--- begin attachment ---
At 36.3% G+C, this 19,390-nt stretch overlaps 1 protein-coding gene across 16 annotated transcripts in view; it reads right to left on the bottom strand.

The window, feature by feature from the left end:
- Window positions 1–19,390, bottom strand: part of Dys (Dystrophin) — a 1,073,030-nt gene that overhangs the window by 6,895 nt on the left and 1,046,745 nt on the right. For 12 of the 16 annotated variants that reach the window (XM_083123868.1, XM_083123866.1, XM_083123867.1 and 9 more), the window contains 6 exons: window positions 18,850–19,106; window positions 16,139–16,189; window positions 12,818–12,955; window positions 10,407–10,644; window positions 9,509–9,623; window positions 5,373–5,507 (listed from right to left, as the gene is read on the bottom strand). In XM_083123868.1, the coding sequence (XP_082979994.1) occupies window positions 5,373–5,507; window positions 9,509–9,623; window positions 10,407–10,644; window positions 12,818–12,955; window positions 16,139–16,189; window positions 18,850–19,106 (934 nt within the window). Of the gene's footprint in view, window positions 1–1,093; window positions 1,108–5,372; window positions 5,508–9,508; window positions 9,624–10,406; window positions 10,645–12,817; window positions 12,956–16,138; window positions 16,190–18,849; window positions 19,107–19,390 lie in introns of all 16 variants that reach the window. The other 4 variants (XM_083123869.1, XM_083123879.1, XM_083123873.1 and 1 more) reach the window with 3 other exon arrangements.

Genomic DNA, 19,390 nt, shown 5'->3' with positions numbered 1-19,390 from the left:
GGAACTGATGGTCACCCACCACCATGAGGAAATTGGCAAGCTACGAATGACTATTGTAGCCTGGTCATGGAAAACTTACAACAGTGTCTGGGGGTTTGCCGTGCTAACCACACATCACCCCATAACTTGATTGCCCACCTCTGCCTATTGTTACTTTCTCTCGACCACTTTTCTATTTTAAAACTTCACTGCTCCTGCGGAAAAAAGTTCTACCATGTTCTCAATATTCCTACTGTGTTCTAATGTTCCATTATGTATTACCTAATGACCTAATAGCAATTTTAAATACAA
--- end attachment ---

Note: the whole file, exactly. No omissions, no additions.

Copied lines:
At 36.3% G+C, this 19,390-nt stretch overlaps 1 protein-coding gene across 16 annotated transcripts in view; it reads right to left on the bottom strand.

The window, feature by feature from the left end:
- Window positions 1–19,390, bottom strand: part of Dys (Dystrophin) — a 1,073,030-nt gene that overhangs the window by 6,895 nt on the left and 1,046,745 nt on the right. For 12 of the 16 annotated variants that reach the window (XM_083123868.1, XM_083123866.1, XM_083123867.1 and 9 more), the window contains 6 exons: window positions 18,850–19,106; window positions 16,139–16,189; window positions 12,818–12,955; window positions 10,407–10,644; window positions 9,509–9,623; window positions 5,373–5,507 (listed from right to left, as the gene is read on the bottom strand). In XM_083123868.1, the coding sequence (XP_082979994.1) occupies window positions 5,373–5,507; window positions 9,509–9,623; window positions 10,407–10,644; window positions 12,818–12,955; window positions 16,139–16,189; window positions 18,850–19,106 (934 nt within the window). Of the gene's footprint in view, window positions 1–1,093; window positions 1,108–5,372; window positions 5,508–9,508; window positions 9,624–10,406; window positions 10,645–12,817; window positions 12,956–16,138; window positions 16,190–18,849; window positions 19,107–19,390 lie in introns of all 16 variants that reach the window. The other 4 variants (XM_083123869.1, XM_083123879.1, XM_083123873.1 and 1 more) reach the window with 3 other exon arrangements.

Genomic DNA, 19,390 nt, shown 5'->3' with positions numbered 1-19,390 from the left:
GGAACTGATGGTCACCCACCACCATGAGGAAATTGGCAAGCTACGAATGACTATTGTAGCCTGGTCATGGAAAACTTACAACAGTGTCTGGGGGTTTGCCGTGCTAACCACACATCACCCCATAACTTGATTGCCCACCTCTGCCTATTGTTACTTTCTCTCGACCACTTTTCTATTTTAAAACTTCACTGCTCCTGCGGAAAAAAGTTCTACCATGTTCTCAATATTCCTACTGTGTTCTAATGTTCCATTATGTATTACCTAATGACCTAATAGCAATTTTAAATACAA